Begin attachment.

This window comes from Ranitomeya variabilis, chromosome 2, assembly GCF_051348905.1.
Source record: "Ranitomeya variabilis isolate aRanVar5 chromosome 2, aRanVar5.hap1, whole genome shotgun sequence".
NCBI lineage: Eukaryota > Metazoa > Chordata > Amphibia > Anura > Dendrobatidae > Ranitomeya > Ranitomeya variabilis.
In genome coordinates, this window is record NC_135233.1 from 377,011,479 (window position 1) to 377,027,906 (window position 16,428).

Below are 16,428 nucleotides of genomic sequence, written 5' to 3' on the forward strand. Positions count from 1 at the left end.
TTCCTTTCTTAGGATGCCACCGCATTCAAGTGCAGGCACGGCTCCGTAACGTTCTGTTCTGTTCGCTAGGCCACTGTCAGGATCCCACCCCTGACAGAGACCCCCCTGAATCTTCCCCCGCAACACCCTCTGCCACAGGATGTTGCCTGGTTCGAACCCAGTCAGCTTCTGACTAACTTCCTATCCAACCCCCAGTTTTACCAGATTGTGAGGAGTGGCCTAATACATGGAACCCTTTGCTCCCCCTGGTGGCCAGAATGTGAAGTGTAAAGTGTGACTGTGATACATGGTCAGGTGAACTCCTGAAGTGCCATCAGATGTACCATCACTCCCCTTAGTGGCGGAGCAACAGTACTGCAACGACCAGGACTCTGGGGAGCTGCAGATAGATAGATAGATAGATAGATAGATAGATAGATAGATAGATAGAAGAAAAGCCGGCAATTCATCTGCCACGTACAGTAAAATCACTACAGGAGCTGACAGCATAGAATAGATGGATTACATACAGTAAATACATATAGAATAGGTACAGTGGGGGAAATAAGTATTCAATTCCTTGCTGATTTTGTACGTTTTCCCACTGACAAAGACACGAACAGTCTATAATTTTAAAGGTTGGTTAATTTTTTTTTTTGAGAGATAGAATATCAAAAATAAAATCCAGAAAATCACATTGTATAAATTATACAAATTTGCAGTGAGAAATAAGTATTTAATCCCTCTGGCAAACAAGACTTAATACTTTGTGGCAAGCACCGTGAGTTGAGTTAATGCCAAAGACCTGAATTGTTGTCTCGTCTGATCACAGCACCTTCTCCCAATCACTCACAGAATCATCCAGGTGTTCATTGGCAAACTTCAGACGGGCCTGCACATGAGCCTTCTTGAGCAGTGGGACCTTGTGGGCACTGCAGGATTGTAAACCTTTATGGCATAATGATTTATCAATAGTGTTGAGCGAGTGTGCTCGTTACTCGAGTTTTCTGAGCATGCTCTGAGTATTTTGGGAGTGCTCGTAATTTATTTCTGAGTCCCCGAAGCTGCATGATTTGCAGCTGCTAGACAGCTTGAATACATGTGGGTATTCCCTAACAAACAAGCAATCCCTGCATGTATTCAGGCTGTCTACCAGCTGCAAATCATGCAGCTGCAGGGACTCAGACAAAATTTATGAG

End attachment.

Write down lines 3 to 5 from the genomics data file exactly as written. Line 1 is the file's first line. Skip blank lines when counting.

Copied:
NCBI lineage: Eukaryota > Metazoa > Chordata > Amphibia > Anura > Dendrobatidae > Ranitomeya > Ranitomeya variabilis.
In genome coordinates, this window is record NC_135233.1 from 377,011,479 (window position 1) to 377,027,906 (window position 16,428).

Below are 16,428 nucleotides of genomic sequence, written 5' to 3' on the forward strand. Positions count from 1 at the left end.